The Different Types of Autonomy
In the previous post we stated that autonomy was at the vortex of modernity. Yet, In order to understand modern identity it’s important to differentiate between the different types of autonomy. David Johnston gives a rather detailed explanation of three different types of autonomy in The Idea of Liberal Theory; autonomy as agent, moral autonomy and personal autonomy. An agent is an individual that strives to realize a project or value. Moral autonomy is to respect the autonomy of others. Personal autonomy is to pick which projects and values one wishes to pursue. I thought it was a rather helpful way of conceptualizing different forms of autonomy, so i’ve added his own descriptions at the bottom of this post. If your interested check Personal Autonomy in Society by Marina Oshana, who delves into more detail and adds more categories of autonomy.
The key issue, however, is between personal autonomy and moral autonomy. In short, Moral autonomy is the right of the individual to set laws for themselves, while personal autonomy is right to live a life that one sees fit. Joseph Raz, one of the foremost thinkers to emphasize this split writes:
David Johnston’s categorization of autonomy
Personal autonomy, which is a particular ideal of individual well-being should not be confused with the only very indirectly related notion of moral autonomy. The latter originates with Kantian idea that morality consists of self-enacted principles… Personal autonomy, by contrast, is essentially about the freedom of persons to choose their own lives. Moral autonomy both in the Kantian and in other versions is a doctrine about the nature of morality. Personal autonomy is no more than one specific moral ideal which, if valid, is one element in a moral doctrine. (Raz, The Morality of Freedom, 370)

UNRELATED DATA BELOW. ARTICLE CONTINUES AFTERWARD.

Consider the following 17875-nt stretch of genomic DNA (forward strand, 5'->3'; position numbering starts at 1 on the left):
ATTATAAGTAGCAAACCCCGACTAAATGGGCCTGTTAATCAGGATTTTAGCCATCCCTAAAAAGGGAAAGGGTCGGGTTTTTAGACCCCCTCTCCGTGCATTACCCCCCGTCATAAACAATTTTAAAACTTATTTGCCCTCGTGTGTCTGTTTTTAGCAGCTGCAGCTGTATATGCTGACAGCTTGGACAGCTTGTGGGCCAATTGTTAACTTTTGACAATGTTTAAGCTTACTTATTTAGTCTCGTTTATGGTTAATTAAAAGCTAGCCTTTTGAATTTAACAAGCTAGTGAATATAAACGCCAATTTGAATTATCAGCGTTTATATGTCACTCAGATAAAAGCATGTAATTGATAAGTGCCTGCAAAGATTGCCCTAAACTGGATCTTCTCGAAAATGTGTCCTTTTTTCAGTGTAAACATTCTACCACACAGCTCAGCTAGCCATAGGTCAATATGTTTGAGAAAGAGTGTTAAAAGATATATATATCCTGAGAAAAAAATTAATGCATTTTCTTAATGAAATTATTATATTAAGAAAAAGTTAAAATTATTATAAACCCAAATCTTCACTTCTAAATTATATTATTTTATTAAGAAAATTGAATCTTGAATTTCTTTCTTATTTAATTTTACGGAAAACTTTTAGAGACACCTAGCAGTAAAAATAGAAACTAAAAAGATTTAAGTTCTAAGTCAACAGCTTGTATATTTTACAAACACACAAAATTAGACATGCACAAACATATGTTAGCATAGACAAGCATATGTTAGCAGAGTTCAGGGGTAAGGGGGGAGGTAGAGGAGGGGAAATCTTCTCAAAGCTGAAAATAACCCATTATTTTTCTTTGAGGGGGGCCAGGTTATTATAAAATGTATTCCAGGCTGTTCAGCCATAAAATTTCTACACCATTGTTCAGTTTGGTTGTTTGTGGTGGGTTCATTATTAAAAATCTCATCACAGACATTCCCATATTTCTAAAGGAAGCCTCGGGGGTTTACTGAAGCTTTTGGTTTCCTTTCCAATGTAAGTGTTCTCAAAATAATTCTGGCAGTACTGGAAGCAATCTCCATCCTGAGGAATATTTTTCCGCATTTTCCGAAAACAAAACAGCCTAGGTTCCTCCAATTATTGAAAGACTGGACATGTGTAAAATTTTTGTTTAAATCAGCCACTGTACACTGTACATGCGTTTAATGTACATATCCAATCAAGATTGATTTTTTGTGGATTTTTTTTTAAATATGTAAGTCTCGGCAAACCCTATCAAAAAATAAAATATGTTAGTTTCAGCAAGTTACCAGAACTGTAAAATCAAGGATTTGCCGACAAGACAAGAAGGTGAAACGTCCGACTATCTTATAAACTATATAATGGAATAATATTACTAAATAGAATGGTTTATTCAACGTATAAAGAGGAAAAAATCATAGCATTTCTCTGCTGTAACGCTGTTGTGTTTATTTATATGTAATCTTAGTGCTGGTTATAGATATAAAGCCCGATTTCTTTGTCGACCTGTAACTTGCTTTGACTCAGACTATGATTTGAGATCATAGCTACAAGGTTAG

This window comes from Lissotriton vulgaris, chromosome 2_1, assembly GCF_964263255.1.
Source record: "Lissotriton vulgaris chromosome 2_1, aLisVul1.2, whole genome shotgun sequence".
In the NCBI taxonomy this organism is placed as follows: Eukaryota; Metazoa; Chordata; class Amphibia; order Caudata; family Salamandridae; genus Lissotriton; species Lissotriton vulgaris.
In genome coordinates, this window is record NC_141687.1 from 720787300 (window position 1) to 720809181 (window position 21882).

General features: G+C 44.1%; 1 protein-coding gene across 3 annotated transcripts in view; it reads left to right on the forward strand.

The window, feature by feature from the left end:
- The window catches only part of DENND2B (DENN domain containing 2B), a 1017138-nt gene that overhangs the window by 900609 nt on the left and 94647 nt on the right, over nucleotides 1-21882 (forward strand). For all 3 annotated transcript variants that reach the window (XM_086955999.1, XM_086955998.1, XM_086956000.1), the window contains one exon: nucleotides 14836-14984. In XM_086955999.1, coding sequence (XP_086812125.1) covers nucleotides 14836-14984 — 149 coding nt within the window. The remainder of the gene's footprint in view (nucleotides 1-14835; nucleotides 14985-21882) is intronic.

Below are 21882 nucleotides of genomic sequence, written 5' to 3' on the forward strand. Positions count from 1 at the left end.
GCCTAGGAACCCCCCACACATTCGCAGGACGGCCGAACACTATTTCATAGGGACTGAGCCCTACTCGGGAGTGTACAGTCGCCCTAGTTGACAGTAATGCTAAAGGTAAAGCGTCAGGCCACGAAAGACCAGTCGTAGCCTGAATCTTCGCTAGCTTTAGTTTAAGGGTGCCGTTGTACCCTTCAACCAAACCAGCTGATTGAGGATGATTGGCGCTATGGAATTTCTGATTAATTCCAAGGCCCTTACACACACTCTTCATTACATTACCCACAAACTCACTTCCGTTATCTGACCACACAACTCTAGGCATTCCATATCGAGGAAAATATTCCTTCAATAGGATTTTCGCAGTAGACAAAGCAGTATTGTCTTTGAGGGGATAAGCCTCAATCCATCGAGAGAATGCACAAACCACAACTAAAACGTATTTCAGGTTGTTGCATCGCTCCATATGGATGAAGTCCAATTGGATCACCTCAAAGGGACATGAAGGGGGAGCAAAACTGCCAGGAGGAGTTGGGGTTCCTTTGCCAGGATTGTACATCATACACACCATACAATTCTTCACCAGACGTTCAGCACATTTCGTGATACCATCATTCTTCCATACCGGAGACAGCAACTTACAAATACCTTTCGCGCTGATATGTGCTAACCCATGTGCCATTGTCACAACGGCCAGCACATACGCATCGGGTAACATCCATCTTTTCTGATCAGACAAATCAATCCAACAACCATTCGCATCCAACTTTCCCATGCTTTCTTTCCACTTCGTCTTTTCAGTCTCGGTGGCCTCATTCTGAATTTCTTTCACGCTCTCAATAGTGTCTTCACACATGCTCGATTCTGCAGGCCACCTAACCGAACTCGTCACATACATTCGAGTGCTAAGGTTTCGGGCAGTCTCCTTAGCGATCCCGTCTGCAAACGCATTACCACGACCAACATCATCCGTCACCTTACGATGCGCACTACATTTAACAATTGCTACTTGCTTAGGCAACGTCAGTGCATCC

a person might be considered autonomous when she is capable of conceiving and acting on (or attempting to realize) projects and values including, at least potentially, projects and values that are about things other than that being’s own experiences.
A second way of thinking of autonomy is to suppose that a person is autonomous when she has an effective sense of justice. I shall call this type of autonomy moral autonomy…
To have a sense of justice is to recoqnize that other human beings are agents like yourself, with projects and values of their own, projects and values that may impose limits on the things you can do in pursuit of your own projects and values. A person who has a sense of justice realizes that she may have to restrain her own actions and claims on other people and resources in recognition of the fact that other people have claims of their own.
A third type of autonomy is achieved when a person autonomously chooses his own projects and values.